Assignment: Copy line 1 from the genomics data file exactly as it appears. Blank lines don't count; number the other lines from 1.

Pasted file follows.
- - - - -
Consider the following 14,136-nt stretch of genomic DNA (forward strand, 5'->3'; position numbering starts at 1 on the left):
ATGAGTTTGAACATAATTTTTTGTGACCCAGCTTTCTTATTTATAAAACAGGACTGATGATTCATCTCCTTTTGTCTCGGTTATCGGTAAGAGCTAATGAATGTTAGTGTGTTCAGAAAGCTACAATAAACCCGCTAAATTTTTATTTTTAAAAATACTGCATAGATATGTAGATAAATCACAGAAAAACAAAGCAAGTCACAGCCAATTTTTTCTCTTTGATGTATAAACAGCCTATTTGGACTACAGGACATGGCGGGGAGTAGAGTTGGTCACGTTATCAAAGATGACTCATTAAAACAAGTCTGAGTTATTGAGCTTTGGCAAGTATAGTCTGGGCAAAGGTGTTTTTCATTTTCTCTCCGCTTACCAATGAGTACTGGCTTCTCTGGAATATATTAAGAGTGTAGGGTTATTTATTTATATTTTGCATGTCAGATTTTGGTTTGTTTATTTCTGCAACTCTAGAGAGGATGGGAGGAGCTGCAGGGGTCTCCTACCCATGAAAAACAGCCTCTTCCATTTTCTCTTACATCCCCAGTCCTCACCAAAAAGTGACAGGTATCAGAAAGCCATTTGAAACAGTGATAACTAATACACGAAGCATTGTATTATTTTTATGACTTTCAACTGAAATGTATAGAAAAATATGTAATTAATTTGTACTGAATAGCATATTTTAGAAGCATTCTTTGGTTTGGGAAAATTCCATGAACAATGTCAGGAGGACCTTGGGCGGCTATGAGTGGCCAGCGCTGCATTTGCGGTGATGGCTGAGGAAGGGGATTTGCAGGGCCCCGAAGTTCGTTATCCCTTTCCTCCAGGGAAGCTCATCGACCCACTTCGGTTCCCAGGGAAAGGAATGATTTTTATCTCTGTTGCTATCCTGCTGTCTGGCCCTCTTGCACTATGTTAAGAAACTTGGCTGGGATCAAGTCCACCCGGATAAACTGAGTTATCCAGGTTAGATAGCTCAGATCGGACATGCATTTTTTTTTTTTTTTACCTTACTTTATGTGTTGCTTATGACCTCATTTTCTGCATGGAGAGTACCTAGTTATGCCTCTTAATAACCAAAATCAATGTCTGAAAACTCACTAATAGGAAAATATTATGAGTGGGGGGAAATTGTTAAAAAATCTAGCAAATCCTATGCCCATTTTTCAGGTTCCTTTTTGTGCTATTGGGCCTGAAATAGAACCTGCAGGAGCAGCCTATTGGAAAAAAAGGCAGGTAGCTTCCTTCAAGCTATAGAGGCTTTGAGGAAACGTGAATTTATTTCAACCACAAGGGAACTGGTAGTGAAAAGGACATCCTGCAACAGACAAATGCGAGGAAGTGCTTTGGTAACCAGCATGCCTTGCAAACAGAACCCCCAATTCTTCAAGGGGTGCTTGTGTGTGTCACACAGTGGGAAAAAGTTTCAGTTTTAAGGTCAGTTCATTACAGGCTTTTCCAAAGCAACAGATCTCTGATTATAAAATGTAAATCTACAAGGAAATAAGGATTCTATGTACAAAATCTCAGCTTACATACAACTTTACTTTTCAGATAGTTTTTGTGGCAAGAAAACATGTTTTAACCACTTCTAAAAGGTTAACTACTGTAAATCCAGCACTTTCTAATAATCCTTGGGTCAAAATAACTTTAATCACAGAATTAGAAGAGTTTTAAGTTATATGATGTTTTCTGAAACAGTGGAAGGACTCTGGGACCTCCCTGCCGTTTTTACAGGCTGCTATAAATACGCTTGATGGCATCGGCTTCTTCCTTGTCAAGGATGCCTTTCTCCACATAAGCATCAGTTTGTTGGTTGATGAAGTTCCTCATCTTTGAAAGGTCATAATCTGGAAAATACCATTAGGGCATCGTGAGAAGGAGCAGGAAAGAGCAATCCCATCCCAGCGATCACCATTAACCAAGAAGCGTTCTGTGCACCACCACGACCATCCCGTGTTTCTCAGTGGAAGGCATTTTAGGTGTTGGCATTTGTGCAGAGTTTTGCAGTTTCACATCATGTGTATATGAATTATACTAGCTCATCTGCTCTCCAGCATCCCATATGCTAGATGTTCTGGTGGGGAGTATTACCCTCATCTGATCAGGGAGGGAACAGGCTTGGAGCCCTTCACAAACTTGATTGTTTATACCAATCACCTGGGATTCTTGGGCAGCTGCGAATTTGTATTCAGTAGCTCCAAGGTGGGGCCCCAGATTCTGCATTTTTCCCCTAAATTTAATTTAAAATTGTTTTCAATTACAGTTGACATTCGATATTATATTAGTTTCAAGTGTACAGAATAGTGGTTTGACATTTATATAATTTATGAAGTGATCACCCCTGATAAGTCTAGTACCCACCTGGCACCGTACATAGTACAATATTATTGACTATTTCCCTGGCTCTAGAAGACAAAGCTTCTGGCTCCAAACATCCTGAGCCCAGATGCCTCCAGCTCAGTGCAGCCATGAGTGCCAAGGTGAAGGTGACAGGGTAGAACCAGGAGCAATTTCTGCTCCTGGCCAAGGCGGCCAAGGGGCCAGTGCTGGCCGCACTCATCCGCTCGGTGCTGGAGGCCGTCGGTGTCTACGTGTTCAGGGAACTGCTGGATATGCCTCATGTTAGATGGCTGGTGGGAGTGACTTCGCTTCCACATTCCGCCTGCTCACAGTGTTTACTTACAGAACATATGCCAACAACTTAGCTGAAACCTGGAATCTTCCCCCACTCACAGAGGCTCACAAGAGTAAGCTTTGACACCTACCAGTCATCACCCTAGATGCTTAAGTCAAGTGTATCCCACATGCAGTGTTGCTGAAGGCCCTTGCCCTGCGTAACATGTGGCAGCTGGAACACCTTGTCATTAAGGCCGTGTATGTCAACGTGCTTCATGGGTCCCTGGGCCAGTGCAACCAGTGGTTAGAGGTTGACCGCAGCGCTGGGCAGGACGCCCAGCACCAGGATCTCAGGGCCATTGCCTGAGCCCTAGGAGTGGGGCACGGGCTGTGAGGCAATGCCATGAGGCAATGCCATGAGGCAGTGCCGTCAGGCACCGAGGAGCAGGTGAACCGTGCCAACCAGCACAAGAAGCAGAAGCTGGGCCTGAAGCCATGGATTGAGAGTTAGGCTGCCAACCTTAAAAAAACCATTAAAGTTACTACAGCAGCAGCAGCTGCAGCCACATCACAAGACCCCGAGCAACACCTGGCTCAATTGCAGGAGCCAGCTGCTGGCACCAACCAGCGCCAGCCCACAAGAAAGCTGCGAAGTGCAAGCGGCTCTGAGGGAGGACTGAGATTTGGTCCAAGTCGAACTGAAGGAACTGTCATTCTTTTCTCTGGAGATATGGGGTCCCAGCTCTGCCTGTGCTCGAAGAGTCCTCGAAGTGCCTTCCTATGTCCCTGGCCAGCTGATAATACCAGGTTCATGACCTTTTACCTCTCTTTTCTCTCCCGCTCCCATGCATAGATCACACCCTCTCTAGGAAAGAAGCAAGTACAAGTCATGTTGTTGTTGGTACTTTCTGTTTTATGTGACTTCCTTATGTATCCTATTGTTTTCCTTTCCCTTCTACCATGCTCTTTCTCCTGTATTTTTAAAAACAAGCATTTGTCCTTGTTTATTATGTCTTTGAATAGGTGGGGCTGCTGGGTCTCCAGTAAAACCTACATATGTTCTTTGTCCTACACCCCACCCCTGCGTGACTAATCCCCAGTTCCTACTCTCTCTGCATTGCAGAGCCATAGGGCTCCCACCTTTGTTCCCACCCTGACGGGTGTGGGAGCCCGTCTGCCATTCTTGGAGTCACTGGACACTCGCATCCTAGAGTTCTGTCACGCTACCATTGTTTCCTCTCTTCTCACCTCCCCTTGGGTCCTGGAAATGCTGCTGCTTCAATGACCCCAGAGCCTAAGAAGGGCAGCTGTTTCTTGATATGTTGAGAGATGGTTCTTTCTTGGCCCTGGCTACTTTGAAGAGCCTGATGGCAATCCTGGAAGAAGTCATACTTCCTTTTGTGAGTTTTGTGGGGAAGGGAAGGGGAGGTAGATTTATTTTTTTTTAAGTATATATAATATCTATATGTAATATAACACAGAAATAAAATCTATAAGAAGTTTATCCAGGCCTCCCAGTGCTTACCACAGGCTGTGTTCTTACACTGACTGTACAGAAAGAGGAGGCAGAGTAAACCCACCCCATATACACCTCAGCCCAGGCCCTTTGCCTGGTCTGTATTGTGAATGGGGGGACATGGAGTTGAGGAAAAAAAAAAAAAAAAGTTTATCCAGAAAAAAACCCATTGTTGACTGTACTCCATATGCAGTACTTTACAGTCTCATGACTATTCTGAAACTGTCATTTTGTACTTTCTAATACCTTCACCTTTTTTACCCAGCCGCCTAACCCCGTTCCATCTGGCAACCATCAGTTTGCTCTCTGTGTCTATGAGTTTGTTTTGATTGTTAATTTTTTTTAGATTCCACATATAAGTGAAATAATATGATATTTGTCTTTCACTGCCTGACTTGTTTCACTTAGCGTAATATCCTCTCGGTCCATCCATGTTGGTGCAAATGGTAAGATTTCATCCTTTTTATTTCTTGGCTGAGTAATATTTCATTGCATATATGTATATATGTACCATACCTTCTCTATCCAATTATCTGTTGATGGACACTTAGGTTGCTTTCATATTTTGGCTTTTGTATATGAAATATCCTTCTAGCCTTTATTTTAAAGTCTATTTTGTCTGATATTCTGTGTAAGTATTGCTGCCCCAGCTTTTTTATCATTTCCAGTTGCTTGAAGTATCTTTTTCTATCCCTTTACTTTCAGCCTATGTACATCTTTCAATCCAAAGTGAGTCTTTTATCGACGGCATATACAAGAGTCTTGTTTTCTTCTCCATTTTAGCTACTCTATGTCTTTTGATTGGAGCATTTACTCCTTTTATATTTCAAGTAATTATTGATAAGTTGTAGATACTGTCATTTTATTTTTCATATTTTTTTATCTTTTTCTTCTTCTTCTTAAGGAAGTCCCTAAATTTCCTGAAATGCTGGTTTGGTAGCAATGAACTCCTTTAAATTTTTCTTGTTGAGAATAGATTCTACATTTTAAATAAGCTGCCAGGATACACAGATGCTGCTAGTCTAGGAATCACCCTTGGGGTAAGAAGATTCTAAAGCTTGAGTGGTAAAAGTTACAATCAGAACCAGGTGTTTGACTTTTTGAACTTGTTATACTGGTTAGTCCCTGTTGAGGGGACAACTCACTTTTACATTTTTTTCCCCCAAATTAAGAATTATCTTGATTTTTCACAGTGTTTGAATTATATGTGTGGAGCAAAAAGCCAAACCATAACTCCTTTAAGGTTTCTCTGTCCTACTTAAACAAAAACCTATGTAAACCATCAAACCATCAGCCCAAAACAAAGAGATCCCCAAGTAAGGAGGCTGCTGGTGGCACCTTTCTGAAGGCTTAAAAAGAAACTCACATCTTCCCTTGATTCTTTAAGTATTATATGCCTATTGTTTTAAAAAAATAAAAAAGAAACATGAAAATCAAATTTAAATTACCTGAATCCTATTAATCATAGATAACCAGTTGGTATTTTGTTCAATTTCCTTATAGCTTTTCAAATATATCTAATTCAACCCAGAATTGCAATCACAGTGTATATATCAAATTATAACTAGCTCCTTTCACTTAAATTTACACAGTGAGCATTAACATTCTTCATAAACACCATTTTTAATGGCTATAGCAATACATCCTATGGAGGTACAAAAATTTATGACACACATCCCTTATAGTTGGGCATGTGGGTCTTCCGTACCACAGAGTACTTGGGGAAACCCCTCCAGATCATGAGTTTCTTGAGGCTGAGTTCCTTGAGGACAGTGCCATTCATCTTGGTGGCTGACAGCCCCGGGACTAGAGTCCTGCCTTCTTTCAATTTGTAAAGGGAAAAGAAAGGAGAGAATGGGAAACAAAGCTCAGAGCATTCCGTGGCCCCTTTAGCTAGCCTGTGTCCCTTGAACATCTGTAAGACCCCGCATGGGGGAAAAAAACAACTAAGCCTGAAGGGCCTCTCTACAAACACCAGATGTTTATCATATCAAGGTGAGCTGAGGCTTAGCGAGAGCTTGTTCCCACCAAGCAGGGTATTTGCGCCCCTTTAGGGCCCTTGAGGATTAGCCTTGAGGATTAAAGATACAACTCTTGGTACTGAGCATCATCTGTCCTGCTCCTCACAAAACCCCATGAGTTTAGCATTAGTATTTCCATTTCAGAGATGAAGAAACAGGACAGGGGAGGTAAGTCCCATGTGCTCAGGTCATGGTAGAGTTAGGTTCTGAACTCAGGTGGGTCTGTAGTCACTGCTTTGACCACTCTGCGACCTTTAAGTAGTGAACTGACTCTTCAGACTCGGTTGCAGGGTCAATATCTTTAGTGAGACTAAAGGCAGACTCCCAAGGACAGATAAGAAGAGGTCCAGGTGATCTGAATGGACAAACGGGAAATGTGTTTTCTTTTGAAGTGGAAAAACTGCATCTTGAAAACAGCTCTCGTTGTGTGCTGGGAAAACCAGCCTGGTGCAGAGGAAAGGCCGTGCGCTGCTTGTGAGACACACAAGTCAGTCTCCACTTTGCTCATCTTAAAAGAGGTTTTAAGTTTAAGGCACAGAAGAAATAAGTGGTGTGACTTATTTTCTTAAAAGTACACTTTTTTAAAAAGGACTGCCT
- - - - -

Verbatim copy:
Consider the following 14,136-nt stretch of genomic DNA (forward strand, 5'->3'; position numbering starts at 1 on the left):